At the heart of this novel is a complex moral dilemma and group members were eager to share their take on the plot. Each character had his or her own support within the group — some more than others, but few if any were deemed completely unsympathetic. Many of us agreed that Stedman’s rotating narrative effectively forced the reader to view multiple sides of the story. It also allowed insight into how peripheral characters were affected, such as Isabel’s parents, or Hannah’s sister and father. Group members enjoyed a spirited debate about the “right” way various situations should have been handled. Another vital part of the book was the vivid description of natural surroundings. This made for a jarring contrast between the social civility of the mainland town and the savage beauty of the fictional Janus Island.

While the author is quiet on many of her personal details, she has done some interviews about the book:

Interview with The Age (Australian newspaper)

Interview with the Christian Science Monitor

Interview with Foyles (British bookstore)

Make sure to join the Brown Baggers at their next meeting on March 13 (a week early!) to discuss True Grit by Charles Portis, the 2014 Big Read title. JMRL will be offering a variety of related programs all month — see you there, pardner.

 

“The world of sensible seasons had come undone.” — Barbara Kingsolver, Flight Behavior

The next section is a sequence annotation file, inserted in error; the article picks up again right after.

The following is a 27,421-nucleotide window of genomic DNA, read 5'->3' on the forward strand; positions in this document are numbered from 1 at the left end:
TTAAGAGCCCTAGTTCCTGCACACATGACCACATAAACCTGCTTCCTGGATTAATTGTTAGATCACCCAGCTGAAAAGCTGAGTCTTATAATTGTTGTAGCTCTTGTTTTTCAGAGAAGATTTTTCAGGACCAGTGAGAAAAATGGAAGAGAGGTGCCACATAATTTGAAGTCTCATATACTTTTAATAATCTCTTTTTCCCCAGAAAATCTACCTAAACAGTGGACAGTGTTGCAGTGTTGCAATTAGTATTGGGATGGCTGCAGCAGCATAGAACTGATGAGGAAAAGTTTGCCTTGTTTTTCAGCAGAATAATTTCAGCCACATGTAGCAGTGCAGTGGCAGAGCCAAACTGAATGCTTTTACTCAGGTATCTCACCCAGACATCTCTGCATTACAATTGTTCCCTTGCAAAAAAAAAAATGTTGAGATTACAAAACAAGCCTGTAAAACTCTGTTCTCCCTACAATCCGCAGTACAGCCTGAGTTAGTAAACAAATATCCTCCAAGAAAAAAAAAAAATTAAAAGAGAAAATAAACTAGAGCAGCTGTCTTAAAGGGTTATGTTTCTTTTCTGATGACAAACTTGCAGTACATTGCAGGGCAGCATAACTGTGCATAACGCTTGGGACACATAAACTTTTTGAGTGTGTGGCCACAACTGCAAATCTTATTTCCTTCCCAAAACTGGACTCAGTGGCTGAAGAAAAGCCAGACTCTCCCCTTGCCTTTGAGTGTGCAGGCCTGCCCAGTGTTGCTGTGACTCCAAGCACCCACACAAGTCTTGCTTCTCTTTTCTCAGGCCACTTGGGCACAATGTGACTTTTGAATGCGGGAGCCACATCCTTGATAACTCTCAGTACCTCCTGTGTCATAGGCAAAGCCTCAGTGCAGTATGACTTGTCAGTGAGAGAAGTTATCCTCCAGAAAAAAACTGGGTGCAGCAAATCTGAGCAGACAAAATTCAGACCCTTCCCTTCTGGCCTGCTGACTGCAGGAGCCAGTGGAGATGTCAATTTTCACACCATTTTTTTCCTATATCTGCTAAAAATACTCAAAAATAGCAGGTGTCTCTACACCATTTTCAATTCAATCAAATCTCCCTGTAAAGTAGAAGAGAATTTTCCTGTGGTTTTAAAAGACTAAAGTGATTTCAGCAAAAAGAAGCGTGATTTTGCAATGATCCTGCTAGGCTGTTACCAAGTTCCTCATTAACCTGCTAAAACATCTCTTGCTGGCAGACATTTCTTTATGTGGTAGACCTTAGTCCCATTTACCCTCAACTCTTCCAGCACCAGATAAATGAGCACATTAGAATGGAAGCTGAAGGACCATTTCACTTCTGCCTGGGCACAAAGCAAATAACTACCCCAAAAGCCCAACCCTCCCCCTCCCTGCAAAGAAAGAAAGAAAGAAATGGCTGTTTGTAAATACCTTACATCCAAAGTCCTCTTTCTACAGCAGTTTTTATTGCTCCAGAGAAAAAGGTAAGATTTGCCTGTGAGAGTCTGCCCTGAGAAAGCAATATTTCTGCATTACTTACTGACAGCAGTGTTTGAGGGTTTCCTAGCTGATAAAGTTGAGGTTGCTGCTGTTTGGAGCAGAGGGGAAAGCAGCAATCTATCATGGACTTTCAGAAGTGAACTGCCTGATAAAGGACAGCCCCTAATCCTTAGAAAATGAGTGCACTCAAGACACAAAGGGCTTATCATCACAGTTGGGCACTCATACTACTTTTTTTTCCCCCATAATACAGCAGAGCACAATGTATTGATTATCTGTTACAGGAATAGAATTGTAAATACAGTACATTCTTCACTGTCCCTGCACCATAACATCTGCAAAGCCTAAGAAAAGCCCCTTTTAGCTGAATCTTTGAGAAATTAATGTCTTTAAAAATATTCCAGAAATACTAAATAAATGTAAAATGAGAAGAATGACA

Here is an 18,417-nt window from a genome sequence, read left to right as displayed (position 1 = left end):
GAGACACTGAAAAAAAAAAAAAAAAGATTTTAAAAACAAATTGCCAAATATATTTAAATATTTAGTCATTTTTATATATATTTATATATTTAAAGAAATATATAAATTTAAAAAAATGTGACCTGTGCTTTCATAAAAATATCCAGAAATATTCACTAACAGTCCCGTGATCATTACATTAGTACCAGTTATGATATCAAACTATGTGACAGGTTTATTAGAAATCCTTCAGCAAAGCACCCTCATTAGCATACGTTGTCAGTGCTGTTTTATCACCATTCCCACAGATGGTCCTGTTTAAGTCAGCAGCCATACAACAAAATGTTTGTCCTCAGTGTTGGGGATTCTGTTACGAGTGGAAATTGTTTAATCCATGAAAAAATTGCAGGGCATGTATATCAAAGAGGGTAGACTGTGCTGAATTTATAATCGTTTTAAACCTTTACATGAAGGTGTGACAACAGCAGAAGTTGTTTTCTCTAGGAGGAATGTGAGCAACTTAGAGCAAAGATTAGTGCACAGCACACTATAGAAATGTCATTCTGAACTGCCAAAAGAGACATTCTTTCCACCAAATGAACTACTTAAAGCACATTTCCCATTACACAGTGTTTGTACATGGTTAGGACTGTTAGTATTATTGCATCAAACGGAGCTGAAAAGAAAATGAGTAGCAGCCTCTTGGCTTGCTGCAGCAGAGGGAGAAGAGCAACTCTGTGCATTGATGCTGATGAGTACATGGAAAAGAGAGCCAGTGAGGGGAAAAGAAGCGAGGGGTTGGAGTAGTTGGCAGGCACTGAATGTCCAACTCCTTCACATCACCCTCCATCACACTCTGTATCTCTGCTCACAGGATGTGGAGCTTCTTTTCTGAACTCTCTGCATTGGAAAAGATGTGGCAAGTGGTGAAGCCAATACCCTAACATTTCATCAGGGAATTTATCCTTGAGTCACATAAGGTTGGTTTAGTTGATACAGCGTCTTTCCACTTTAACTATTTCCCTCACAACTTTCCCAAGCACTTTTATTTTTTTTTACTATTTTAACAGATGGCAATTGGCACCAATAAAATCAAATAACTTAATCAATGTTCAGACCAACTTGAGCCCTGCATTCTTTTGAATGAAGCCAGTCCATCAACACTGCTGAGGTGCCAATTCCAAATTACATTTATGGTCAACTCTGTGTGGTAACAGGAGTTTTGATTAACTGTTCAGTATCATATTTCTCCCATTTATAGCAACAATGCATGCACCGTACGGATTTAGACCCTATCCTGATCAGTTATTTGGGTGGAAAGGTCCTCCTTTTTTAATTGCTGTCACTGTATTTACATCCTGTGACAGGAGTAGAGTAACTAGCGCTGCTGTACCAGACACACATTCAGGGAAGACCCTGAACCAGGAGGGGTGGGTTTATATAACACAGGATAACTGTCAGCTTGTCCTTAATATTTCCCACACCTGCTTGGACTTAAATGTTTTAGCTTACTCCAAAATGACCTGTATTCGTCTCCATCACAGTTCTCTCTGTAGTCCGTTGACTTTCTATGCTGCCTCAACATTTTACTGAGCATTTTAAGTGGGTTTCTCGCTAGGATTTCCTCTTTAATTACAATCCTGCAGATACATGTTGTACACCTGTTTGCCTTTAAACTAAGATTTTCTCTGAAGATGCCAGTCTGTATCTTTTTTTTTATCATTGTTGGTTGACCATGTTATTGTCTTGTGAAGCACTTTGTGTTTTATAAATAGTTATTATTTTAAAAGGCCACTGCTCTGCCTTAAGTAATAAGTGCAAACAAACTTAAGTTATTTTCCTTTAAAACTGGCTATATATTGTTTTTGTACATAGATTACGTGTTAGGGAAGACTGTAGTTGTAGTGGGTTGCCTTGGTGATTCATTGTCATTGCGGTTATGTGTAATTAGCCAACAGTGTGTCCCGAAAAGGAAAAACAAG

ImageCharlottesville isn’t quite part of Appalachia, but we’re pretty close! Opinions were mixed on the Brown Baggers’ latest read, Flight Behavior by Barbara Kingsolver, but as always, a lively discussion ensued. Almost everyone in the room was familiar with other works by Kingsolver, so it was interesting to compare and contrast this title with the rest of the author’s canon.

Kingsolver earned degrees in biology and often tackles social or environmental issues in her work, even establishing a literary prize for writing addressing social change. Our group found the discussion of climate change and the tension between science and religion to be an intriguing part of the work, although a few group members felt this exploration occasionally came across as preachy or a bit contrived. Others felt that although it may have been slightly manipulative, they enjoyed the fact the novel challenged their viewpoints and made them slightly uncomfortable.  

Another theme of the work that the group discussed were the unique family dysfunctions and dynamics presented in the book. A lot of these points also were tied into the socio-economic tensions laid out between the characters. Some group members debated whether some of the town’s unique character was specifically Southern or just indicative of an American small town.

For further information:

Check out other works by Barbara Kingsolver in JMRL’s catalog.

“The Year the Monarch Didn’t Appear” by Jim Robbins – A 2013 New York Times article about threats to the monarch butterflies’ migratory habits.

“Barbara Kingsolver’s got the Red State blues in ‘Flight Behavior’” by Hector Tobar – A review of Kingsolver’s book in the Los Angeles Times.

Join the Brown Baggers next month on February 20 at noon to discuss M.L. Stedman’s The Light Between Oceans.